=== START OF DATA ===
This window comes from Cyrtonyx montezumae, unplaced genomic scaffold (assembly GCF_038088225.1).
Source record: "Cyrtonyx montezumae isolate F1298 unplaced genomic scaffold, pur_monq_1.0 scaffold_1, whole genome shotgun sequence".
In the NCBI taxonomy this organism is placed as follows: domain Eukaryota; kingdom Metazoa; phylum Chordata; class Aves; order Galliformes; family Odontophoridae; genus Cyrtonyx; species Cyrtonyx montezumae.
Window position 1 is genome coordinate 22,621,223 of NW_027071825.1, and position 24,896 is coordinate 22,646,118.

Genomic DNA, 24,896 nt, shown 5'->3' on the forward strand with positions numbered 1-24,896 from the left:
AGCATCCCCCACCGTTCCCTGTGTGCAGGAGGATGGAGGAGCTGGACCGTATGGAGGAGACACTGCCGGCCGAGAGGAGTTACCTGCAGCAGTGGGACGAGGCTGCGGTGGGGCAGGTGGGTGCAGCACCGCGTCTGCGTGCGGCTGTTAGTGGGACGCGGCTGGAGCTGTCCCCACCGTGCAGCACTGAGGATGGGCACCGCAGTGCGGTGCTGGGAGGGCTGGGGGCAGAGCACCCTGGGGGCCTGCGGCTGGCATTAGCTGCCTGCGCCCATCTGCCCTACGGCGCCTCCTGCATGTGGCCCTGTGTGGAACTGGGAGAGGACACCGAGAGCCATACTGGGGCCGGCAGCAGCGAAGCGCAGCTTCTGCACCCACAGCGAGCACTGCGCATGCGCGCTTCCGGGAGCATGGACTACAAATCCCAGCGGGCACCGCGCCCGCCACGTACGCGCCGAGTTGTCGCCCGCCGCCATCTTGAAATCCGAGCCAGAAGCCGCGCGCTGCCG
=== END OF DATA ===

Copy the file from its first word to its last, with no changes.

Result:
This window comes from Cyrtonyx montezumae, unplaced genomic scaffold (assembly GCF_038088225.1).
Source record: "Cyrtonyx montezumae isolate F1298 unplaced genomic scaffold, pur_monq_1.0 scaffold_1, whole genome shotgun sequence".
In the NCBI taxonomy this organism is placed as follows: domain Eukaryota; kingdom Metazoa; phylum Chordata; class Aves; order Galliformes; family Odontophoridae; genus Cyrtonyx; species Cyrtonyx montezumae.
Window position 1 is genome coordinate 22,621,223 of NW_027071825.1, and position 24,896 is coordinate 22,646,118.

Genomic DNA, 24,896 nt, shown 5'->3' on the forward strand with positions numbered 1-24,896 from the left:
AGCATCCCCCACCGTTCCCTGTGTGCAGGAGGATGGAGGAGCTGGACCGTATGGAGGAGACACTGCCGGCCGAGAGGAGTTACCTGCAGCAGTGGGACGAGGCTGCGGTGGGGCAGGTGGGTGCAGCACCGCGTCTGCGTGCGGCTGTTAGTGGGACGCGGCTGGAGCTGTCCCCACCGTGCAGCACTGAGGATGGGCACCGCAGTGCGGTGCTGGGAGGGCTGGGGGCAGAGCACCCTGGGGGCCTGCGGCTGGCATTAGCTGCCTGCGCCCATCTGCCCTACGGCGCCTCCTGCATGTGGCCCTGTGTGGAACTGGGAGAGGACACCGAGAGCCATACTGGGGCCGGCAGCAGCGAAGCGCAGCTTCTGCACCCACAGCGAGCACTGCGCATGCGCGCTTCCGGGAGCATGGACTACAAATCCCAGCGGGCACCGCGCCCGCCACGTACGCGCCGAGTTGTCGCCCGCCGCCATCTTGAAATCCGAGCCAGAAGCCGCGCGCTGCCG